- Put this mixture into the spray bottle
- Spray on the mint leaves twice a week.
Note: When trying a new homemade recipe always put a small amount of spray solution in a small leaf. Wait to see the reaction. If the leaf burns or discolors then add some water to dilute the spray solution.
Do not over-fertilize your mints. Keep the soil moist to prevent spider mite attacks. You can check the water of the soil with a moisture meter (Our pick: Atree Soil Soil Tester Kits with Moisture, Light, and PH Test for Garden)
If you are thinking about how to keep bugs from eating mint then you can try placing Aluminum foil under the mint plant. Because it reflects sunlight that wards off the aphids and thrips. You can get insect traps or row covers to protect the bugs from eating your mint leaves.
2. Fungal Diseases on Mint
Fungal infections like shot-hole disease can make small holes in your mint and basil leaves. The symptoms start with small reddish or brownish spots. As the disease progresses the damaged areas become dry and fall away making irregular holes in the leaves.
When you notice holes with yellow or brown spots on mint leaves you should quickly take some action because the fungal problems can spread very fast to your other plants
At first, It is best to remove the diseased leaves with spots and holes to stop the spreading. Then apply a good and non-toxic fungicide that will not have any long-lasting residual effect on your sweet mints (our pick: Bonide Copper Fungicide)
Here are some very effective home remedies you can give a try for fungal problems:
#Recipe 1:- Baking Soda Mixture
- 1 tablespoon of baking soda
- 1 teaspoon of liquid dish soap
- 1 teaspoon of any cooking oil
- 2 liters of water
- Combine baking soda and cooking oil together and stir slowly
- Then add the liquid dish soap
- Lastly add water gently and mix well
- Pour it into the spray bottle and spray it on your mint plant
#Recipe 2:- Copper Spray Recipe
- 1 gallon of water
- 3 tablespoons of copper sulfate
- 5 tablespoons of hydrated lime
- First mix water and hydrated lime in a plastic container. Never use a metal container because all these ingredients react with metal.
- Stir the mixture with a plastic spoon. This mixture sits out easily.
- While stirring add the copper sulfate to that container.
- Shake the mixture thoroughly before spraying. Since this mixture settles down easily so, keep shaking it once in a while.
- After spraying, wash the sprayer very well because this mixture is very corrosive.
- While spraying wear gloves to avoid skin contact
- Always use this as a freshly prepared mixture. Do not store for future use.
#Recipe 3:- Vinegar Spray Recipe
- 2 tablespoons of apple cider vinegar
- 1 gallon of water
- Few drops of liquid soap
- Mix the ingredients very well and spray on the infected leaves twice a week until the fungal problem solves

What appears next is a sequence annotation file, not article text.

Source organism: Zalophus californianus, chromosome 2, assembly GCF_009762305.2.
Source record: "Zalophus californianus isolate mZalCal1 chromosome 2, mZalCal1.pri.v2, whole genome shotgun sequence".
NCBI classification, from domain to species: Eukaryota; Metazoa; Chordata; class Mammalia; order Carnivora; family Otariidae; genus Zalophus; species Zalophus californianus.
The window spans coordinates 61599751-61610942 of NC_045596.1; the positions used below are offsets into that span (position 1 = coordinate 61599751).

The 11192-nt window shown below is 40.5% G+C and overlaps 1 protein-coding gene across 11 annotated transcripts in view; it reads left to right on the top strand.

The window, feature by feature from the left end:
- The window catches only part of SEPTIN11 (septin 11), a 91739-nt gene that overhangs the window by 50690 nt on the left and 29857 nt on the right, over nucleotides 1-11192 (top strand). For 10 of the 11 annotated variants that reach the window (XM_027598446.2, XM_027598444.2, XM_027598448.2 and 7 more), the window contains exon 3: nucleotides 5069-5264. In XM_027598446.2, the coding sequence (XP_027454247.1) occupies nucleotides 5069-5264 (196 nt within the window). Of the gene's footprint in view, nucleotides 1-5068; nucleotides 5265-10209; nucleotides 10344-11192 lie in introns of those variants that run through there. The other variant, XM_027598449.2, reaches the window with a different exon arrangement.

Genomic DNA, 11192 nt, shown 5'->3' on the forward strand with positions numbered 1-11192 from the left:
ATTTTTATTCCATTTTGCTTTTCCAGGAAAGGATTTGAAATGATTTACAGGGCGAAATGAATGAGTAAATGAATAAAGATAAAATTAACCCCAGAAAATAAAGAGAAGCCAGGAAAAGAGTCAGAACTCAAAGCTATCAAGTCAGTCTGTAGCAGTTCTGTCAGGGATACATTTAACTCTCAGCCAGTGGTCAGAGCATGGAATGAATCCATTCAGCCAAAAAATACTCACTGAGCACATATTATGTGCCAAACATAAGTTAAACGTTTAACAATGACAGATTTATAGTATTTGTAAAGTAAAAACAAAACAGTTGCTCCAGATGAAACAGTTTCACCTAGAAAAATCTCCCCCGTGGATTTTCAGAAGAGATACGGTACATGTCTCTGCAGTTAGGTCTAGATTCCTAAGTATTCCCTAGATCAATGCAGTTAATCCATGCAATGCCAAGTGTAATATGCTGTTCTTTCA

Avoid over-watering and overfertilization. Water your mint plants in the morning. Because this gives them time to dry out in the sun. In the case of potted mints, change the potting mixture if you suspect any fungal attack. Replant them in fresh soil.
Fungal problems happen mostly in damp and humid conditions. So keep proper planting space between plants for better air circulation. If the plant is getting too bushy, prune off some old leaves.
3. Activity of Animals
If you see no pest infestation and no fungal attack then something else is eating your mint leaves. Sometimes animals like squirrels, wild rats, moles, and even birds can eat the leaves. They move very quickly when they see humans, so we don’t usually notice them.
To repel some of these animals you can sprinkle some ground cinnamon or coffee grounds on the soil.
Frequently Asked Questions (FAQs)
Is it safe to eat Mints with holes in them?
If the insects have created the holes, then you can eat those mint leaves. But you must wash them properly before eating.
If the holes are due to a fungal problem or rats and other animals then you should not eat them.
How do I keep bugs from eating my Mints?
Some plants can help to keep the bugs away. The scent of Marigold, Chrysanthemum, Chives, Petunias repel bugs. So you can plant them with your mints to keep the bugs away. You can also try Bug Repellent Spray to prevent the pests from making holes on your mints (our pick)
In this article, I’ve tried to clarify why the mints have holes in them with their control measures. I hope this writing helped you to treat them. You can try the same measures for your basil leaves too.
Don’t forget to share with us your experience with the delicious mints. If you have any further questions ask away in the comment section below and share this article with your friends if they have this same problem.